When to Give a Second Chance and When to Draw the Line
I give second chances reluctantly. I don’t want you on my team if you don’t work hard and bring your best.
Drifters, excuse-makers, and blamers freak me out. They don’t deserve second chances.
My closest friends think I’m too quick to rule people out. They’re right.
I’m thankful for friends who look me in the eye and confront narrow thinking and small-hearted behaviors.
12 reasons to give people a second chance:
- You gave confusing instructions.
- Lines of responsibility were fuzzy.
- There’s a history of delivering results. History predicts the future.
- Failure occured around new responsibilities.
- Screw ups were owned, not buried.
- A next-time plan is offered and endorsed.
- You expected someone to perform in their weakness.
- Your ambition for them exceeded their competencies.
- Effort was high, but results disappointed.
- You didn’t offer training, coaching, or support.
- There’s improvement and potential.
- A different, more suitable role, is available.
The uncomfortable truth is leaders are responsible for people’s failure. You hired the wrong person and put them in the wrong role, for example. Perhaps you didn’t properly assess someone’s strengths.
When people on your team flounder, look in the mirror before casting stones.
Draw the line:
Give no patience to people who don’t care and don’t try.
Drifters deserve a kick in the pants, not a chance to drift again. You get what you tolerate.
A second chance is an endorsement.
Passion, energy, resolve, character, and responsible mistake-making deserve second chances. But if people give up, don’t seem to care, make excuses, or just pretend like everything is OK, draw the line.
Don’t give second chances to excuse-makers unless you want to hear excuses in the future.
When people don’t own their failure, draw the line.
Remember your own struggle, failure, and frailty. Competence is won through hard fought battles.
When should leaders give second chances?
When should leaders draw the line?
Because we are human and humans make mistakes.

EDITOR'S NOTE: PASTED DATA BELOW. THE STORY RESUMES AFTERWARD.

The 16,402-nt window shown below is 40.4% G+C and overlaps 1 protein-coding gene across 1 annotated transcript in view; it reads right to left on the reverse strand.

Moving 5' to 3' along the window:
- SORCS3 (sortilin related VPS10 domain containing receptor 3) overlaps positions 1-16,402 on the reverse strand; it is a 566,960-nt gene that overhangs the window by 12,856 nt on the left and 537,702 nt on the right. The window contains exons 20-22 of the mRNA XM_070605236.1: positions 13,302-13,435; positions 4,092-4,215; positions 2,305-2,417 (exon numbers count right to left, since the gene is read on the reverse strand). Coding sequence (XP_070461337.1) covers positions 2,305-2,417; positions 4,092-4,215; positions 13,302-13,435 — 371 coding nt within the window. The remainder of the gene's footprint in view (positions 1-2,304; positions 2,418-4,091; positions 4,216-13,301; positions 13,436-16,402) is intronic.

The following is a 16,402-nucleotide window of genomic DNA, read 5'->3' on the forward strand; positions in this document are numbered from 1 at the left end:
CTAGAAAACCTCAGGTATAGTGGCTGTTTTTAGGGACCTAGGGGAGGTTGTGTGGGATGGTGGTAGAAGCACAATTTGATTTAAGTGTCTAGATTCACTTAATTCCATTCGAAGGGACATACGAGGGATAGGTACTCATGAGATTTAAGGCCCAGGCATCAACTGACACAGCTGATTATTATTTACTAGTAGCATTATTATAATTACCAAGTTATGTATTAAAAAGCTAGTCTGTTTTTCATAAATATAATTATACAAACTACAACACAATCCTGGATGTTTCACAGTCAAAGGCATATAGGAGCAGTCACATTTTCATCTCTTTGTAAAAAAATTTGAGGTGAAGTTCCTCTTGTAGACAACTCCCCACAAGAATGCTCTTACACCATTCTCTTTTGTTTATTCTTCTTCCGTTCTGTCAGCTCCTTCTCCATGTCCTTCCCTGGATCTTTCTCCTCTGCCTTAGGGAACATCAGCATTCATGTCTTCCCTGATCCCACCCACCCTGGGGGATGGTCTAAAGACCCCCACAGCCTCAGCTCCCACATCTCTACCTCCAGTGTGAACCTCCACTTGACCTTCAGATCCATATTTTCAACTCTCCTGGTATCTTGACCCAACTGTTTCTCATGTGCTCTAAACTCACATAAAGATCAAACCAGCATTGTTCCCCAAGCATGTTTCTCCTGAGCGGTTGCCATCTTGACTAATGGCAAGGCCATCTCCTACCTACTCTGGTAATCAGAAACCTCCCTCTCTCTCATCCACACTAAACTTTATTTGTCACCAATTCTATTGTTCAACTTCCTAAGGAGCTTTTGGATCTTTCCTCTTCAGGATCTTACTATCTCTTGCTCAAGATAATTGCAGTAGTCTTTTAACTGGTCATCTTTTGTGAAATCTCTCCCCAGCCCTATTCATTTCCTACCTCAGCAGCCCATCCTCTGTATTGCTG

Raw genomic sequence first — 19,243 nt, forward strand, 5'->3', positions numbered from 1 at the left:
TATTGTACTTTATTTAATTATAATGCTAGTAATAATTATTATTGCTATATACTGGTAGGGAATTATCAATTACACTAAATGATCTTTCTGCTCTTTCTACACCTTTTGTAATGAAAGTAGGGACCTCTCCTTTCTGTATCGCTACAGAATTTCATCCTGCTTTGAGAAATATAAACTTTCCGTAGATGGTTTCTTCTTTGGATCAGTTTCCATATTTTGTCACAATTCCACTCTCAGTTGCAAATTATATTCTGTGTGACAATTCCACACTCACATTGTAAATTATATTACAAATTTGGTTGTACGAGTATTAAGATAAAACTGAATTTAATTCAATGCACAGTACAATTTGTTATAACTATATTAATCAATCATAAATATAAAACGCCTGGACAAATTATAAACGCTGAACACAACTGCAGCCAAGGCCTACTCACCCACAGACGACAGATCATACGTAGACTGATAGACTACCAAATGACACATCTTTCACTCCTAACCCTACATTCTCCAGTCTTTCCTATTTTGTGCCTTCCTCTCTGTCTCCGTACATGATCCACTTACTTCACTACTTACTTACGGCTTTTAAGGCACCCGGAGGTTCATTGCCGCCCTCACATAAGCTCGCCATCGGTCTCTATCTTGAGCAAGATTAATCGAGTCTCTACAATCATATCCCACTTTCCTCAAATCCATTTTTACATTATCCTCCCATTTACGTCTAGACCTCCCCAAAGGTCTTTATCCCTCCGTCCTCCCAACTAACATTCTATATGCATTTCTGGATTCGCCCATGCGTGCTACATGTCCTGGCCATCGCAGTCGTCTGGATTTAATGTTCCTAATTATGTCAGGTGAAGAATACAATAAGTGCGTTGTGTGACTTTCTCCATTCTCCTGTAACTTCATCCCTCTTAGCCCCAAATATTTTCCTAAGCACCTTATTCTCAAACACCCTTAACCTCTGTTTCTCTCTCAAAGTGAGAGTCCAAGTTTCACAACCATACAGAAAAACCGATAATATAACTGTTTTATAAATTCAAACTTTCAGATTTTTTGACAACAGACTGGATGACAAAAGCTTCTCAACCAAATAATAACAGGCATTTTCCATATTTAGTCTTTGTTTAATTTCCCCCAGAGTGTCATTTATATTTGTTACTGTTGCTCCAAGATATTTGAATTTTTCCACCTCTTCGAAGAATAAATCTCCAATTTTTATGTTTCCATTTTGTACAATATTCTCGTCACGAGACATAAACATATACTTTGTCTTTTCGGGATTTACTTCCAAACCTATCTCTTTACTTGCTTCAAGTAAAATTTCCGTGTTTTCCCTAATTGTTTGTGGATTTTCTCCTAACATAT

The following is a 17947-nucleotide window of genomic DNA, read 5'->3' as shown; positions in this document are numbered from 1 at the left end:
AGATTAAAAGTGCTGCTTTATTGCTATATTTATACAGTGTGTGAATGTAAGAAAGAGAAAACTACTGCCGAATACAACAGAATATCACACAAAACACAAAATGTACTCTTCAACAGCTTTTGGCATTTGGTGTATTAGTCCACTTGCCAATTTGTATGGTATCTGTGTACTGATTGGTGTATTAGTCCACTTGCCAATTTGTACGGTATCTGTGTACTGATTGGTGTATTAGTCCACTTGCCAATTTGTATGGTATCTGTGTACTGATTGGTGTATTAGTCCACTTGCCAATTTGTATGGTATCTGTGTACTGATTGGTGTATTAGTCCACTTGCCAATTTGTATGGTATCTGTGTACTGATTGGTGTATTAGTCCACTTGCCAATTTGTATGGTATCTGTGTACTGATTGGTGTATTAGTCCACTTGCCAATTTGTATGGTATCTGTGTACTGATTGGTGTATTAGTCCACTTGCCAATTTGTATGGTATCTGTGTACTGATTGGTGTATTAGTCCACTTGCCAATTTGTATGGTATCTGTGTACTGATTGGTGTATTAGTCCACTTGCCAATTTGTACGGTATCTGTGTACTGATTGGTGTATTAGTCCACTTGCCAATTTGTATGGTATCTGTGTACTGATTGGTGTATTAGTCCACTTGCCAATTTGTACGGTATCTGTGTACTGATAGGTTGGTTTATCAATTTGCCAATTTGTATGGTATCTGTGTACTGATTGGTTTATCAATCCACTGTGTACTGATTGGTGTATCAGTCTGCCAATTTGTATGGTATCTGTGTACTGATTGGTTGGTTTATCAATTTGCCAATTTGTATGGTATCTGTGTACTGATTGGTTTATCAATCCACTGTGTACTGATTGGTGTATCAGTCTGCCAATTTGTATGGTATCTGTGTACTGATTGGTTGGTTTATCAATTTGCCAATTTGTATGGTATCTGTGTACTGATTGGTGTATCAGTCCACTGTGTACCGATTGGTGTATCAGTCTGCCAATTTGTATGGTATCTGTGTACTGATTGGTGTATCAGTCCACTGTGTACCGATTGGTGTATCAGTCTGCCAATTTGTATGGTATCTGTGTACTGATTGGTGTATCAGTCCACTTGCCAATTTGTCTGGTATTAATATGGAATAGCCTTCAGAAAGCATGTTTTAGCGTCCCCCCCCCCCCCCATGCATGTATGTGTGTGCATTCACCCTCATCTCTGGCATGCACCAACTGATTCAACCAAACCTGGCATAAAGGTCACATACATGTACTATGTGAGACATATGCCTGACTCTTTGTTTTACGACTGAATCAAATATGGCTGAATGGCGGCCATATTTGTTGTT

Now repeated actions require deeper processes to determine a method to eliminate mistakes.
Educational perhaps, better leadership may be needed or a better listening and guidance session.
Once you have gone through the process once, the line needs to be drawn and clarified what will and won’t be tolerated.
Thanks Tim. Yes! The reminder that people have frailties is important to remember. I feel in your comment some encouragement to draw the line slowly. Don’t rush to rule people out.
Depends on error and the severity, especially if its something that been repeatedly explained and clarified, then it’s a no brainer, there can be gray areas as well that require more investigation. I’m thankful; to all our teachers who gave us more than one chances and didn’t judge us on our first mistake. If we are dealing with competent individuals who know the ropes then we may not be so forgiving, as they say ” you should know better”, especially if the mistakes causes physical harm or injury to others. Many complex scenarios tend to require thorough understanding of all the players,
You are right Dan – those who blame, make excuses and don’t own their failures don’t belong on any team. Those who do enable a victim mentality and victim culture where blame becomes the norm. It comes down to the recruitment process. Hire on attitude and fire on attitude.
Thanks Strategez… Yes, so much of this conversation is about hiring people with character and passion.